Arnold Klein, Dermatologist to Michael Jackson and Other Stars, Dies at 70
Klein's roster of patients once included Elizabeth Taylor, Dolly Parton and Carrie Fisher.
LOS ANGELES (AP) — Dr. Arnold Klein, dermatologist to the late Michael Jackson and other Hollywood celebrities, has died. He was 70.
Klein, 70, died Thursday at Eisenhower Medical Center in Rancho Mirage near Palm Springs, according to the Riverside County coroner's office. The brief press release did not state the cause of death and did not indicate any investigation was underway.
Telephone messages seeking comment were left at listings for Klein's office, a former attorney and the hospital.
Klein's roster of patients once included Elizabeth Taylor, Dolly Parton, Carrie Fisher and other celebrities. The Beverly Hills dermatologist's specialty was the use of injectable drugs such as Botox to ease wrinkles and sagging skin.
"Put me next to a patient, give me a needle and I'm really happy," he said in a 2011 interview with The Associated Press.
Klein, who called Jackson "my best friend," treated him for more than 25 years before the pop star's drug-related death in 2009.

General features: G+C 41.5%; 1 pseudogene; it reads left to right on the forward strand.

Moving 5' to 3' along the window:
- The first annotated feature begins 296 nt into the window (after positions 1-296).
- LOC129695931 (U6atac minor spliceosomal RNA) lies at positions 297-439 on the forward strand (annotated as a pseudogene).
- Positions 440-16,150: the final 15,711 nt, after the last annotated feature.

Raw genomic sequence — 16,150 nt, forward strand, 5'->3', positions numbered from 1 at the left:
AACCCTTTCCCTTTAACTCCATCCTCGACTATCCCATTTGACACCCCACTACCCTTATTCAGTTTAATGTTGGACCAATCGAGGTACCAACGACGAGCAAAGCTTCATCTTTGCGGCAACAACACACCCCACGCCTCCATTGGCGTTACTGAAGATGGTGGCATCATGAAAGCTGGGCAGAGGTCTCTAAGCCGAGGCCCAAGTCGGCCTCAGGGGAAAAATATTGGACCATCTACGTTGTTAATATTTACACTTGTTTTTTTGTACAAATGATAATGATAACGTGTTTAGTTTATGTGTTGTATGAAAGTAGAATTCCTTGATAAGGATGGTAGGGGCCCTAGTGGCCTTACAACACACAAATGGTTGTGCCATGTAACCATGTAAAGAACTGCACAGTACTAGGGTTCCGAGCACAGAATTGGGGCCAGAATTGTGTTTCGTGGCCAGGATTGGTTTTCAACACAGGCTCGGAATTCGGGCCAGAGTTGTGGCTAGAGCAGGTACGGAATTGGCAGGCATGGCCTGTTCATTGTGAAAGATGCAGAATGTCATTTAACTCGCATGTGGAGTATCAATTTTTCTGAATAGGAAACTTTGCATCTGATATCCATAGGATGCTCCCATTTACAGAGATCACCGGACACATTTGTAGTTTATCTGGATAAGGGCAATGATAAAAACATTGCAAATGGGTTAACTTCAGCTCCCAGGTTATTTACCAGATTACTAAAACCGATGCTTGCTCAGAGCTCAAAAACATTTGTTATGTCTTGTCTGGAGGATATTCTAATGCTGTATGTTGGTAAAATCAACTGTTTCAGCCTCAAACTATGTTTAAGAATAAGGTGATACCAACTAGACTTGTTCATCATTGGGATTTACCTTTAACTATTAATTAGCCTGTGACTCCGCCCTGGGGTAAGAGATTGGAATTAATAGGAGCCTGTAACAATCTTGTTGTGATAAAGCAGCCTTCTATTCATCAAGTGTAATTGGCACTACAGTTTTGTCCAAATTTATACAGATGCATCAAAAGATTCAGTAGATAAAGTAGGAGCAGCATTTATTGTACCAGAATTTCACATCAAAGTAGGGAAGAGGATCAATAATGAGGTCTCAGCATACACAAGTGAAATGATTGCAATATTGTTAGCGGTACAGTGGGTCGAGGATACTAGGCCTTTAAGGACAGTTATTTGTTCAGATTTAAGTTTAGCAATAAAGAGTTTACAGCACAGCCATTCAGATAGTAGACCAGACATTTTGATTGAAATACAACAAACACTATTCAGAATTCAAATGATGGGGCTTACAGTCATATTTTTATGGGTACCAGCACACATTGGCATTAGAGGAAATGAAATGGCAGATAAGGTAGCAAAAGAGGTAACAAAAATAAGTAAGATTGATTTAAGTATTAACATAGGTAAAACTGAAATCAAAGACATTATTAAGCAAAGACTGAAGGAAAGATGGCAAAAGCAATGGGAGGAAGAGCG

Debbie Rowe, a nurse who worked for Klein, married Jackson and had two of the singer's three children, Prince and Paris, before the couple divorced. The doctor dismissed media reports alleging that he fathered the children through a sperm donation.
When Jackson died, federal drug agents investigating the singer's prescriptions cleared Klein.
Another doctor, Conrad Murray, was charged and convicted of involuntary manslaughter. Murray's defense sought to involve Klein in the trial, claiming that he contributed to Jackson's addiction to a medication, Demerol, which was not found in the singer's body.
Klein's attorney denied that Jackson was addicted to Demerol used for pain relief during medical procedures. The judge ruled that Klein's testimony would not be relevant to the case.
At the time, Klein said Internet chatter about him was hurtful.
"All I'm trying to do is be the best doctor I can," he said.
Asked if he could have done something to save Jackson, Klein said he did not know.
"This tragedy is an example of how the rich and famous can get terrible medical care. It repeats itself and repeats itself. When people get famous, they get all the 'yes people' around them," he said.